“Do we have sufficient data to produce reliable air-quality metrics by using urban computing?” Professor Victor Li, chairman of information engineering and head of the department of Electrical and Electronic Engineering at the University of Hong Kong, posed this question to his research team. As luck would have it, while Li was challenging his researchers in Hong Kong, Microsoft Research Asia was launching a Call for Research Proposals dealing with urban computing. (Urban computing is a process of acquisition, integration, and analysis of big and heterogeneous data generated by a diversity of sources in urban spaces to address issues that major cities face, such as air pollution, excessive energy consumption, and traffic congestion.) Li promptly submitted a proposal, which came to the attention of Microsoft researcher Yu Zheng, who has conducted extensive research on urban computing and was also looking into the issues surrounding urban air quality.
As Li and his researchers were detailing the correlations between air pollution and various urban dynamics—noting, for instance, that air quality and temperature are spatially correlated—Yu and his team had concluded that a variety of urban big data could be used compensate for the lack of monitoring stations. Li and Yu decided to collaborate and drive more in-depth research.
The joint team proposed that by analyzing the relationship between urban dynamics data, such as vehicular traffic and measured air quality, they could estimate air quality at locations not covered by monitoring stations. “We can infer real-time, fine-grained air quality information throughout a city based on the historical and real-time air quality data reported by existing monitoring stations, combined with a variety of data sources we observe in the city,” predicted Yu.
However, the researchers now grappled with the challenge of processing the massive volume of human dynamics data. A challenge initially imposed by a lack of data had become a problem of having too much data—a 180-degree swing from one extreme to the other!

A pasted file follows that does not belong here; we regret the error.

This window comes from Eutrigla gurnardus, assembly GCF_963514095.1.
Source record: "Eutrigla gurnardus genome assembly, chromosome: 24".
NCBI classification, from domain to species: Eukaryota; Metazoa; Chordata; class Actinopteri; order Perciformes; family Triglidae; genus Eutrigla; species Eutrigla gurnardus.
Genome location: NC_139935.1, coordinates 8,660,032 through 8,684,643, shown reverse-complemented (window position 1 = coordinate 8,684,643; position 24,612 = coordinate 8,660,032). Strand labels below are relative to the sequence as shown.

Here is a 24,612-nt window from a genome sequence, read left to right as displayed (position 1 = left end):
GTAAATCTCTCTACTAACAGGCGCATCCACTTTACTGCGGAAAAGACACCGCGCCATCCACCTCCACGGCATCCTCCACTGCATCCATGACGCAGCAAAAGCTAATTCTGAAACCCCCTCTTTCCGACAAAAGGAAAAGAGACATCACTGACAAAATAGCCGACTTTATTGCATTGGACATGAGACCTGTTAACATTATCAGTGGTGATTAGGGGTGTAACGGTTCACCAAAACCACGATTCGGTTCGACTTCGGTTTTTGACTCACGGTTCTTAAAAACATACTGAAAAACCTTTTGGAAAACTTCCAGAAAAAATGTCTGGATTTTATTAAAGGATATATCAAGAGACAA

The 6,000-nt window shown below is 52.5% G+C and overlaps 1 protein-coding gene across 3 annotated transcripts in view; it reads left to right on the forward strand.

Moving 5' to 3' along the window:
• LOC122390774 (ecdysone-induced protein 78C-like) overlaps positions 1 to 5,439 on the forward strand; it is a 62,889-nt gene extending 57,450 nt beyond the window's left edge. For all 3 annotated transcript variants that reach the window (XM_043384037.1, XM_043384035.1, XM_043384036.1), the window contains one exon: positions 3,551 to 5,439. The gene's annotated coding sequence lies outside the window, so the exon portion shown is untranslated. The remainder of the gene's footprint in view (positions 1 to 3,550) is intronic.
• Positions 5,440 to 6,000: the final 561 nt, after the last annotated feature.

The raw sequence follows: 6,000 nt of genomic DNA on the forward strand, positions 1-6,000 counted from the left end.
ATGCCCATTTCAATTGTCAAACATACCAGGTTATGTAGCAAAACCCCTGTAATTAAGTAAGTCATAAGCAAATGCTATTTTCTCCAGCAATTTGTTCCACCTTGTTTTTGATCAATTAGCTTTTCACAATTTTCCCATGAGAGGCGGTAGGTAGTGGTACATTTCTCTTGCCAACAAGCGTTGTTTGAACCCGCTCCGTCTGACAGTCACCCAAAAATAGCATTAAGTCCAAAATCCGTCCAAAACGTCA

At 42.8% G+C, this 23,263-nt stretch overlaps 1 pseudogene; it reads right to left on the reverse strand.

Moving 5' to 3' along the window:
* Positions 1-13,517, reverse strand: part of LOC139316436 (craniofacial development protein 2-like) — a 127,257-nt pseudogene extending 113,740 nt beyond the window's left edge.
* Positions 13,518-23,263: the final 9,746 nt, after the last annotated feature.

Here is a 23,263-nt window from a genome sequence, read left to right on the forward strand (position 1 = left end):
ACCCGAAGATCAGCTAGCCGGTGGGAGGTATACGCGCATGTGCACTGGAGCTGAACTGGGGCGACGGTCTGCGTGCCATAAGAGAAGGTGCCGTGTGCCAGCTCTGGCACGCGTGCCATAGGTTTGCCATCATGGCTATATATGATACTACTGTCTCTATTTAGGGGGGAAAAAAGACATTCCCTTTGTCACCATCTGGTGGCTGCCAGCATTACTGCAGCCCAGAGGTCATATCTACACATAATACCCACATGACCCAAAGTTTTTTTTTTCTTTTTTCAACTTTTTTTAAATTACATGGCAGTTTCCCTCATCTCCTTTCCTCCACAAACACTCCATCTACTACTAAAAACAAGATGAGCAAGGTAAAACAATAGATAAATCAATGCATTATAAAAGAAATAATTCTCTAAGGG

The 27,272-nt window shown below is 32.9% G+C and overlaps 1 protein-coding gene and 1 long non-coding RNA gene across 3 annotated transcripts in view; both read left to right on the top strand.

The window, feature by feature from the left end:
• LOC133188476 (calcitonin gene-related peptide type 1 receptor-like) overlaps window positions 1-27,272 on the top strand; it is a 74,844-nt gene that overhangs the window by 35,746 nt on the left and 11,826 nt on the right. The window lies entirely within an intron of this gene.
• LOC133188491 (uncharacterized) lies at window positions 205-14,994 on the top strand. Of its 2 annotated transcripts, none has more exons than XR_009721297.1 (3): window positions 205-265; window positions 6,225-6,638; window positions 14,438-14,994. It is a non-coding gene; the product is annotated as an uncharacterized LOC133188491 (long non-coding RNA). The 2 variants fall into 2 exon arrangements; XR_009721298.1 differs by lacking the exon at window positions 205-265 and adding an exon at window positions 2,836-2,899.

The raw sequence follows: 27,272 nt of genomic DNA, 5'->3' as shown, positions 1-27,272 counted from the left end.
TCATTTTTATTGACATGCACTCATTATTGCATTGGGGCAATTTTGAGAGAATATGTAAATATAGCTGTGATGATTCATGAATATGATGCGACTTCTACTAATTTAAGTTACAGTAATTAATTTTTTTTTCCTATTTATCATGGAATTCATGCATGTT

But a solution to the problem of crunching the big data soon arrived, when Li’s project received a Microsoft Azure for Research Award. As Julie Zhu, a doctoral student on the project team noted, “The program arrived at exactly the right time. We were just looking into building multi-node clusters.”
Zhu and her colleagues attended Microsoft Azure training and quickly set up the new computing environment. Citing the enormous amounts of data provided by just one city, Shenzhen, Zhu described the value of Azure. “We need to collect and process about 1 terabyte per month of urban data on air quality, meteorological data, and traffic information, and so on,” she said. “What’s great about Microsoft Azure is that it goes way beyond the data storage. It integrates all the functionalities we need for data crawling, indexing, training, and visualization. Microsoft Azure truly enables us to do the real-time and scalable data processing.”
Professor Li presenting the project at the 2014 Microsoft Research Asia Faculty Summit.
Within months, the team had arrived at their initial results for Shenzhen. When Li and Yu presented their work at the 2014 Microsoft Research Asia Faculty Summit in Beijing, their novel approach generated great excitement, not only for how it processed the massive volumes of data, but also for finding the data sources in the first place. As Li commented, “All the data we used are from public channels. There are tons of data out there.” Li and Yu are now working together to build a predictive model, which would address the initial dilemma of the paucity of air-quality monitoring stations.
Yu mused on how the challenge had morphed from insufficient data into a surplus of data. “We now know that the lack of data and big data do not conflict with each other. They co-exist in the same problem. What’s important is to identify the dataset from various channels that are key contributors,” Yu explained. To which Zhu, now a Microsoft Research intern, added, “You just need a good platform and tools to handle them.”
—Winnie Cui, Senior Research Program Manager, Microsoft Research
Twenty years ago, the film Hackers gave that term a shady, illicit meaning. Now, geeks around the world are taking back the term “hacker,” restoring its original connotations of creativity and intellectual curiosity. Nowhere was that restoration more apparent than at the Microsoft Student Summer Camp 2015, held August 17–20 at Xi’an Jiaotong University (in the Shaanxi province of China), where the theme was “Set sail, geeks!”
Microsoft Summer Camp 2015 marked the start of Microsoft Student Club 2.0.